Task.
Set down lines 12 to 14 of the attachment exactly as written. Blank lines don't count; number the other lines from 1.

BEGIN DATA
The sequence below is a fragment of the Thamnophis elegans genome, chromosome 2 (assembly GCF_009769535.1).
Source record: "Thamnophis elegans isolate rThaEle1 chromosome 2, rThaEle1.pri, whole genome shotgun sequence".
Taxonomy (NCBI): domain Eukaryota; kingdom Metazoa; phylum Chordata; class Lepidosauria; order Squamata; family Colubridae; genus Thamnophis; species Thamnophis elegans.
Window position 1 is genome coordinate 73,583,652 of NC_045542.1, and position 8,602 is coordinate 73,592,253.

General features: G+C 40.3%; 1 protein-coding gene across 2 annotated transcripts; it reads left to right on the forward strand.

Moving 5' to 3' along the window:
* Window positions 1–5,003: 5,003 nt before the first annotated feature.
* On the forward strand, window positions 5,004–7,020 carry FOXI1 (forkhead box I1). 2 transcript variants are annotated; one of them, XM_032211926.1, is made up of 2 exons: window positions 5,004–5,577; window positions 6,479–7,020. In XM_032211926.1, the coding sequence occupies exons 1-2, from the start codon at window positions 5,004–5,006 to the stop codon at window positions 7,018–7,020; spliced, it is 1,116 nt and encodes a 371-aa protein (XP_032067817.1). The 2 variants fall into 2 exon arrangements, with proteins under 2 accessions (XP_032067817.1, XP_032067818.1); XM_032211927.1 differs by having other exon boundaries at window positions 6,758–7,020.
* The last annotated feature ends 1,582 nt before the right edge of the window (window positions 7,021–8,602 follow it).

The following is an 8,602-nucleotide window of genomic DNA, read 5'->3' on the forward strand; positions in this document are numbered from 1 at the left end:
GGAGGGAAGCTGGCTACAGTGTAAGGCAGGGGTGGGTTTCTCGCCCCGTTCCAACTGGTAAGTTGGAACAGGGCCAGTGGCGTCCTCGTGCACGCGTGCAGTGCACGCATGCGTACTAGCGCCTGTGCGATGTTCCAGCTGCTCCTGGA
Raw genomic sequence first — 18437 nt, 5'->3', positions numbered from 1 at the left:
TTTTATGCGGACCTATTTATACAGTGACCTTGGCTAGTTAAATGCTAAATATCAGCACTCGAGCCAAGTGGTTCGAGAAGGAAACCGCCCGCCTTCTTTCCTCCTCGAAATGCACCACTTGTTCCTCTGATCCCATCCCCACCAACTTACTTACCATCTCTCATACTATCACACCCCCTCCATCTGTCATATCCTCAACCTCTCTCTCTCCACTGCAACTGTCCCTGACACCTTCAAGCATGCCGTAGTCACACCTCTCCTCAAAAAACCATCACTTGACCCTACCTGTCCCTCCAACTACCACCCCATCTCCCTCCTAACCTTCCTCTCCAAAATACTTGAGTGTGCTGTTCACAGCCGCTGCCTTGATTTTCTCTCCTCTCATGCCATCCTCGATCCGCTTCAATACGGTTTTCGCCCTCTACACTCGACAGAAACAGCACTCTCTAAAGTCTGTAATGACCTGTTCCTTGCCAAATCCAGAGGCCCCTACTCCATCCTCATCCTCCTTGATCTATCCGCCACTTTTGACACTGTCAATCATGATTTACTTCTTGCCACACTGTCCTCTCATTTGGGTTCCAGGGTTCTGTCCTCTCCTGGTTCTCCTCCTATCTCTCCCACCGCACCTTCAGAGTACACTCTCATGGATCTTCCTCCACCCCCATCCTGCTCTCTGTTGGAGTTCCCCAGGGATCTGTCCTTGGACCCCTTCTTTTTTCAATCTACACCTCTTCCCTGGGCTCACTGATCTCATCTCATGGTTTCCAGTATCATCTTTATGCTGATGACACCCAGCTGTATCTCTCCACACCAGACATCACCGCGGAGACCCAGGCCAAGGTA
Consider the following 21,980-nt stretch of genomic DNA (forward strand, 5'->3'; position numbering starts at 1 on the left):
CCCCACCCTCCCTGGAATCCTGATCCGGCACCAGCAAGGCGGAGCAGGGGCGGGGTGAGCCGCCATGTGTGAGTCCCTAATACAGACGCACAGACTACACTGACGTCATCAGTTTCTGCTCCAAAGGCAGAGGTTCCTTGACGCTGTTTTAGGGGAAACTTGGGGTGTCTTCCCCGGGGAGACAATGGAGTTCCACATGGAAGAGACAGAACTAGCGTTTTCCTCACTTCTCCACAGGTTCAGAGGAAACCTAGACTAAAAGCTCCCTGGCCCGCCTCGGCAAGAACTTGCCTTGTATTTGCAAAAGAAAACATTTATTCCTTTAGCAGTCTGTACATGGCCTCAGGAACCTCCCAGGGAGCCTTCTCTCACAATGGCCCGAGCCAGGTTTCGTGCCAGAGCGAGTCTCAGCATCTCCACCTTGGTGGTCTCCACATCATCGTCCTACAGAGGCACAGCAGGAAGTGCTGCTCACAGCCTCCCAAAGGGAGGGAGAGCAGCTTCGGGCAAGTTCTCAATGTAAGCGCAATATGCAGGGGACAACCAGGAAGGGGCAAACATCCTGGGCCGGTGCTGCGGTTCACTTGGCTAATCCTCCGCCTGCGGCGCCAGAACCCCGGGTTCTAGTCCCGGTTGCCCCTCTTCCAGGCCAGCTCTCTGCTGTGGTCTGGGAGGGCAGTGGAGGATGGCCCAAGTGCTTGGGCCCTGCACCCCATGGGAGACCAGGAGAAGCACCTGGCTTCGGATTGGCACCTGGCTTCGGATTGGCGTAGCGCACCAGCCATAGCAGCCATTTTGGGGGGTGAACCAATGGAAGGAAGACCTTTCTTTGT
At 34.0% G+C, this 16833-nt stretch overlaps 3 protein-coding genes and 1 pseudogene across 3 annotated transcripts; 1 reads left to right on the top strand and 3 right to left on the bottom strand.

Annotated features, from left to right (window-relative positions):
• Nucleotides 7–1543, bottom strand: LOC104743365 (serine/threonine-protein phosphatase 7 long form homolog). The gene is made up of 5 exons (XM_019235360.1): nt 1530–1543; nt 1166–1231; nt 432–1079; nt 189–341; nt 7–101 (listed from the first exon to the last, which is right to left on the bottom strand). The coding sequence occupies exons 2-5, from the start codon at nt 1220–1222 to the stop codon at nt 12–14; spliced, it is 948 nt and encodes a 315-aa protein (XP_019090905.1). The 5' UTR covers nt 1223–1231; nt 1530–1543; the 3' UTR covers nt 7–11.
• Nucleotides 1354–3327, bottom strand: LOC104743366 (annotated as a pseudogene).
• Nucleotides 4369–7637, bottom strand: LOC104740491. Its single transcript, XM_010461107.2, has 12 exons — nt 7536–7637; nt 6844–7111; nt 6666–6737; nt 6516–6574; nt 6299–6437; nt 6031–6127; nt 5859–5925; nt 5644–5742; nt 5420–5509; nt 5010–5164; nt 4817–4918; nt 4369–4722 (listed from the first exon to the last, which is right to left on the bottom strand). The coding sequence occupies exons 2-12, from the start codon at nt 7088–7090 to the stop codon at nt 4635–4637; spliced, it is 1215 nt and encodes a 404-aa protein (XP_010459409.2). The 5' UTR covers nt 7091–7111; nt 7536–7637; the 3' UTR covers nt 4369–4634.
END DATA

Raw genomic sequence first — 18437 nt, 5'->3', positions numbered from 1 at the left:
TTTTATGCGGACCTATTTATACAGTGACCTTGGCTAGTTAAATGCTAAATATCAGCACTCGAGCCAAGTGGTTCGAGAAGGAAACCGCCCGCCTTCTTTCCTCCTCGAAATGCACCACTTGTTCCTCTGATCCCATCCCCACCAACTTACTTACCATCTCTCATACTATCACACCCCCTCCATCTGTCATATCCTCAACCTCTCTCTCTCCACTGCAACTGTCCCTGACACCTTCAAGCATGCCGTAGTCACACCTCTCCTCAAAAAACCATCACTTGACCCTACCTGTCCCTCCAACTACCACCCCATCTCCCTCCTAACCTTCCTCTCCAAAATACTTGAGTGTGCTGTTCACAGCCGCTGCCTTGATTTTCTCTCCTCTCATGCCATCCTCGATCCGCTTCAATACGGTTTTCGCCCTCTACACTCGACAGAAACAGCACTCTCTAAAGTCTGTAATGACCTGTTCCTTGCCAAATCCAGAGGCCCCTACTCCATCCTCATCCTCCTTGATCTATCCGCCACTTTTGACACTGTCAATCATGATTTACTTCTTGCCACACTGTCCTCTCATTTGGGTTCCAGGGTTCTGTCCTCTCCTGGTTCTCCTCCTATCTCTCCCACCGCACCTTCAGAGTACACTCTCATGGATCTTCCTCCACCCCCATCCTGCTCTCTGTTGGAGTTCCCCAGGGATCTGTCCTTGGACCCCTTCTTTTTTCAATCTACACCTCTTCCCTGGGCTCACTGATCTCATCTCATGGTTTCCAGTATCATCTTTATGCTGATGACACCCAGCTGTATCTCTCCACACCAGACATCACCGCGGAGACCCAGGCCAAGGTA
Consider the following 21,980-nt stretch of genomic DNA (forward strand, 5'->3'; position numbering starts at 1 on the left):